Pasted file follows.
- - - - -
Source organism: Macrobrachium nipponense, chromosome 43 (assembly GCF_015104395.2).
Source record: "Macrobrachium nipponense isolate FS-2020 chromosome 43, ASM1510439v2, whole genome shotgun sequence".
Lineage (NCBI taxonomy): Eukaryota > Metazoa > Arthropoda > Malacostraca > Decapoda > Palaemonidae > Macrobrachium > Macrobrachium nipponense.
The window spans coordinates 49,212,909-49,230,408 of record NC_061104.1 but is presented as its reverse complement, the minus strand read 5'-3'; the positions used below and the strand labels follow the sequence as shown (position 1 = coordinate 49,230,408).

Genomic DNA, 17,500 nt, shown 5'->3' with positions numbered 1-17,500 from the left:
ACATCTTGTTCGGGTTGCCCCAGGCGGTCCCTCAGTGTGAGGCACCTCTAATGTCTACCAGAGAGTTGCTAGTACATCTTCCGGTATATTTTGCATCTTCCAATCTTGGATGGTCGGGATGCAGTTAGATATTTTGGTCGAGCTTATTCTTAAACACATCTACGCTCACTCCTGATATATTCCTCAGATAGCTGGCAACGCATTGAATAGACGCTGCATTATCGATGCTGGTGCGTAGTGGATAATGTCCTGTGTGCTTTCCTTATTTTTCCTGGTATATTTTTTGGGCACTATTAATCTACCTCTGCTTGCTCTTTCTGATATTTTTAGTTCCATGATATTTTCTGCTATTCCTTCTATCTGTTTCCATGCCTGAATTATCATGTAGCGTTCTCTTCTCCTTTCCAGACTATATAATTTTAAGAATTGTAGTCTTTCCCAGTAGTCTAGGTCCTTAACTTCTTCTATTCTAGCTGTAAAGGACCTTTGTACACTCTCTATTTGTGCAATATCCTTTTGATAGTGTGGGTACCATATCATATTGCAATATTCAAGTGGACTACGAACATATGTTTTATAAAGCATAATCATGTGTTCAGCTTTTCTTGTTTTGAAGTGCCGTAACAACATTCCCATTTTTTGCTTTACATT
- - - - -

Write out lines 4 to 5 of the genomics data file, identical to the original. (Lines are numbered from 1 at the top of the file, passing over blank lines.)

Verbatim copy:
The window spans coordinates 49,212,909-49,230,408 of record NC_061104.1 but is presented as its reverse complement, the minus strand read 5'-3'; the positions used below and the strand labels follow the sequence as shown (position 1 = coordinate 49,230,408).

Genomic DNA, 17,500 nt, shown 5'->3' with positions numbered 1-17,500 from the left: